For the Osage, striking oil meant a death sentence
The tale begins in the 1920s, a time when the richest people per capita in the world were members of the Osage Indian nation. After being pushed onto the barren reservation lands in northeast Oklahoma, no one anticipated the Osage would strike oil to a sum rumored to be in excess of the California gold rush. They would not get away with such affluence, either. In a series of poisonings, freak accidents, and unsolved murders, one by one the Osage began to perish under mysterious circumstances. David Grann’s bestselling non-fiction book Killers of the Flower Moon takes readers through a violent conspiracy that saw more than two dozen Osage and white investigators slaughtered between 1920 and 1924.
More than a chilling account of murdered First Nations people or the white doctors, morticians, attorneys, and reporters who covered it up, the book asks who reaps the spoils of America, and whom its laws protect. “As a reporter [Grann] is dogged and exacting,” writes Dave Eggers for The New York Times Book Review. “As a writer, he is generous of spirit…. It will sear your soul.”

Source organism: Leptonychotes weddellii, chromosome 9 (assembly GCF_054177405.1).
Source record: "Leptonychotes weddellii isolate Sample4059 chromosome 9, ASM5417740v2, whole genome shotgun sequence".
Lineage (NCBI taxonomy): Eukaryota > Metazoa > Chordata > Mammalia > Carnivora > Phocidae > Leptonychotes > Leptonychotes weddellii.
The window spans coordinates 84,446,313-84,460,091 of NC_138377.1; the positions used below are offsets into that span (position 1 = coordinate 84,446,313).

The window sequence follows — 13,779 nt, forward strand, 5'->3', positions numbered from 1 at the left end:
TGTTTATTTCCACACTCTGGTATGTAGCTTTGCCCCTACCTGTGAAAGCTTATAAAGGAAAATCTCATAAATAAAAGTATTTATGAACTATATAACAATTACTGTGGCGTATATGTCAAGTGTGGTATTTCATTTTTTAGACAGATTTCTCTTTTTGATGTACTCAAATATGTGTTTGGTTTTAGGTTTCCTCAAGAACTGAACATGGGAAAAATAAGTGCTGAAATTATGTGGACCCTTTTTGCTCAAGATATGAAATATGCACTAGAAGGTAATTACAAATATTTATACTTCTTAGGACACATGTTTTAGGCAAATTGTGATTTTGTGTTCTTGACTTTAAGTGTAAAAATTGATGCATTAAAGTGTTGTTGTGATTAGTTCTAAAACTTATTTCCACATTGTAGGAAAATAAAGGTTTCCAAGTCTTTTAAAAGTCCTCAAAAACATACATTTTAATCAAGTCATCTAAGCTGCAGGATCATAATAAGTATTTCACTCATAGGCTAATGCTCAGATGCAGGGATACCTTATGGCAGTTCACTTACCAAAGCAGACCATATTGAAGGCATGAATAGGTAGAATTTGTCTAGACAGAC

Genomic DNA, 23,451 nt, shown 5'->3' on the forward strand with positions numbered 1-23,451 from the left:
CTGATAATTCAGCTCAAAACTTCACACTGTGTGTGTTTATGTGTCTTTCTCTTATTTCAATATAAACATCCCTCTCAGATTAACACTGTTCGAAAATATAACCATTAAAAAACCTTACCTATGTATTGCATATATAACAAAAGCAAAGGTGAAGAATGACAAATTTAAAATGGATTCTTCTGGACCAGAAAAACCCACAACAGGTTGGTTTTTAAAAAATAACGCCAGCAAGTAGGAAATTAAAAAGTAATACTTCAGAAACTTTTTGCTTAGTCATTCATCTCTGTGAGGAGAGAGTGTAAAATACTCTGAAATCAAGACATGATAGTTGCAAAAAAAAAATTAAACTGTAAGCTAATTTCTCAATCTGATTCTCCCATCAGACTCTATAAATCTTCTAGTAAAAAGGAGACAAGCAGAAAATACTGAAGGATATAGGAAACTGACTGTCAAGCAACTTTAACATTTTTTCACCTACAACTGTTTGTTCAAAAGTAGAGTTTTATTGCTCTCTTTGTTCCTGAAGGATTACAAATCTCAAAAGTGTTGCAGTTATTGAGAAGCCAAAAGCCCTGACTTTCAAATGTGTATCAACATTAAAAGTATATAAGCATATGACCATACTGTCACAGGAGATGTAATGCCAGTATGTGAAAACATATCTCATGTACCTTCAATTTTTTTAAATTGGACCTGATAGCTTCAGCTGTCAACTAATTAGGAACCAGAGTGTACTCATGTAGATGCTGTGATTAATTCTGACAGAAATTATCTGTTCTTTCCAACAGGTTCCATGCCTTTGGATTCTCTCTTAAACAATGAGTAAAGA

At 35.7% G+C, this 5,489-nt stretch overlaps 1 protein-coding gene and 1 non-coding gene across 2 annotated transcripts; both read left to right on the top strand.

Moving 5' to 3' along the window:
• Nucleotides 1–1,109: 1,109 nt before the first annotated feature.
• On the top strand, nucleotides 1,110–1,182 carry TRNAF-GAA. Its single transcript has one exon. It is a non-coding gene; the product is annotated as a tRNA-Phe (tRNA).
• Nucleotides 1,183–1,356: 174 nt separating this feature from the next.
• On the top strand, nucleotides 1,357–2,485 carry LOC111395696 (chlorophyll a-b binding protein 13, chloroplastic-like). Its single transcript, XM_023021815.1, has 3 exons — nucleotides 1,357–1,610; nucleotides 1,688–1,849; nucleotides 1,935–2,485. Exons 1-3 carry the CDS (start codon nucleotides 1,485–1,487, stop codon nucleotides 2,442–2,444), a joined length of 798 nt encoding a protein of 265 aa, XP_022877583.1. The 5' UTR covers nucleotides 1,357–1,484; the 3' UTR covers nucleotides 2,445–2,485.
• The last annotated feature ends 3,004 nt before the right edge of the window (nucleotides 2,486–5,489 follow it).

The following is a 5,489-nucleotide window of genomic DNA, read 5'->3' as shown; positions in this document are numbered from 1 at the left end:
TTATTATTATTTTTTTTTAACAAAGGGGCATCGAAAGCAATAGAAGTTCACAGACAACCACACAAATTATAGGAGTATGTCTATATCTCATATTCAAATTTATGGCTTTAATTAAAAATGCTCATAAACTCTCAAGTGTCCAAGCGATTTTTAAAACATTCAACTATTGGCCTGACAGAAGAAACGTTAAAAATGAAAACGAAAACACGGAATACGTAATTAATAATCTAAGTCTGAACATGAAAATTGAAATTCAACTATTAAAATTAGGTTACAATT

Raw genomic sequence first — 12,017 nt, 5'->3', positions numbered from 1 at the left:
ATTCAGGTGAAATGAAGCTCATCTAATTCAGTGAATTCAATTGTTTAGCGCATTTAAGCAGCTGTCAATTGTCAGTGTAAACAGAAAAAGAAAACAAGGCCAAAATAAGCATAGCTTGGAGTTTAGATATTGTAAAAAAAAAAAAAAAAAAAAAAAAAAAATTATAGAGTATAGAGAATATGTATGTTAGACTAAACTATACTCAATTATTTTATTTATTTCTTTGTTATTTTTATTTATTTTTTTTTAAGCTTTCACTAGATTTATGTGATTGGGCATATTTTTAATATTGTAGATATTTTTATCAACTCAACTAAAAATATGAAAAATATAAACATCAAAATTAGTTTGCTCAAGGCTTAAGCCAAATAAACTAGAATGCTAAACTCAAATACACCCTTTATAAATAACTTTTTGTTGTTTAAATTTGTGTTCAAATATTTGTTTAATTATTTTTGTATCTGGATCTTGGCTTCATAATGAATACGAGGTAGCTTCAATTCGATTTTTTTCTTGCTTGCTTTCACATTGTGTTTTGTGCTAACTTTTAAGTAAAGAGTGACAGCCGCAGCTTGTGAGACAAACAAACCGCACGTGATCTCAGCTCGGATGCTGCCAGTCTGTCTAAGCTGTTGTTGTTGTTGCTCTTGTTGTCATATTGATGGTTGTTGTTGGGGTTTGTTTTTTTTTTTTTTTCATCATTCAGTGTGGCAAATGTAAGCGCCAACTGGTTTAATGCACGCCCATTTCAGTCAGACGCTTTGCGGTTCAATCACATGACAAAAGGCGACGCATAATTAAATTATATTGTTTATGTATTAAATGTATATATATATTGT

A finalist for the National Book Award, Killer of the Flower Moon was on the New York Times bestseller list for more than half a year, and was named one of the notable or best books of the year by the country’s major newspapers, including the New York Times, Wall Street Journal, Washington Post, and Los Angeles. Amazon named Killers of the Flower Moon the single best book of the year.
Grann’s first book, The Lost City of Z: A Tale of Deadly Obsession in the Amazon, was a #1 New York Times bestseller and has been translated into more than twenty-five languages.
Grann is the author of the #1 New York Times bestseller The Lost City of Z. He has written for The New York Times Magazine, The Atlantic, The Washington Post, The Wall Street Journal, and The New Republic.